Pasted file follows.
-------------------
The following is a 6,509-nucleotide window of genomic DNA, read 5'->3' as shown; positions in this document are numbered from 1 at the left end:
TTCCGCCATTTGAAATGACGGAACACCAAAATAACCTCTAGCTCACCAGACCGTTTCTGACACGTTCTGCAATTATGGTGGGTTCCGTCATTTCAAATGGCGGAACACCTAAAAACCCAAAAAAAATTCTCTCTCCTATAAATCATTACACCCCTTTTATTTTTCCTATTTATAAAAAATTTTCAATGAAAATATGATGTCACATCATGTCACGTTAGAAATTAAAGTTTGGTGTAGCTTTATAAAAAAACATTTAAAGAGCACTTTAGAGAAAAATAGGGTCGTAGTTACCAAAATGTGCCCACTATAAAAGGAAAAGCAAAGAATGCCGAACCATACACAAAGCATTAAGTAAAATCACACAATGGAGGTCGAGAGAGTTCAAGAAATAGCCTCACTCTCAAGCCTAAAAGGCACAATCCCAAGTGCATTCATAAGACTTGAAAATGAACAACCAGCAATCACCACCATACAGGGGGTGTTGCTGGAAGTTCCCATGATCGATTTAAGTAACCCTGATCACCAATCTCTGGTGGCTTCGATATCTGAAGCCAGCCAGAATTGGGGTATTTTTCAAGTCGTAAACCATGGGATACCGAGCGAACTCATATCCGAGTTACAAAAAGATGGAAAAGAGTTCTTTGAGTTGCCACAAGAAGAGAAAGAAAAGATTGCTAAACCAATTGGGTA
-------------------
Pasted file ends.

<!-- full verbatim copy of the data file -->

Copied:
The following is a 6,509-nucleotide window of genomic DNA, read 5'->3' as shown; positions in this document are numbered from 1 at the left end:
TTCCGCCATTTGAAATGACGGAACACCAAAATAACCTCTAGCTCACCAGACCGTTTCTGACACGTTCTGCAATTATGGTGGGTTCCGTCATTTCAAATGGCGGAACACCTAAAAACCCAAAAAAAATTCTCTCTCCTATAAATCATTACACCCCTTTTATTTTTCCTATTTATAAAAAATTTTCAATGAAAATATGATGTCACATCATGTCACGTTAGAAATTAAAGTTTGGTGTAGCTTTATAAAAAAACATTTAAAGAGCACTTTAGAGAAAAATAGGGTCGTAGTTACCAAAATGTGCCCACTATAAAAGGAAAAGCAAAGAATGCCGAACCATACACAAAGCATTAAGTAAAATCACACAATGGAGGTCGAGAGAGTTCAAGAAATAGCCTCACTCTCAAGCCTAAAAGGCACAATCCCAAGTGCATTCATAAGACTTGAAAATGAACAACCAGCAATCACCACCATACAGGGGGTGTTGCTGGAAGTTCCCATGATCGATTTAAGTAACCCTGATCACCAATCTCTGGTGGCTTCGATATCTGAAGCCAGCCAGAATTGGGGTATTTTTCAAGTCGTAAACCATGGGATACCGAGCGAACTCATATCCGAGTTACAAAAAGATGGAAAAGAGTTCTTTGAGTTGCCACAAGAAGAGAAAGAAAAGATTGCTAAACCAATTGGGTA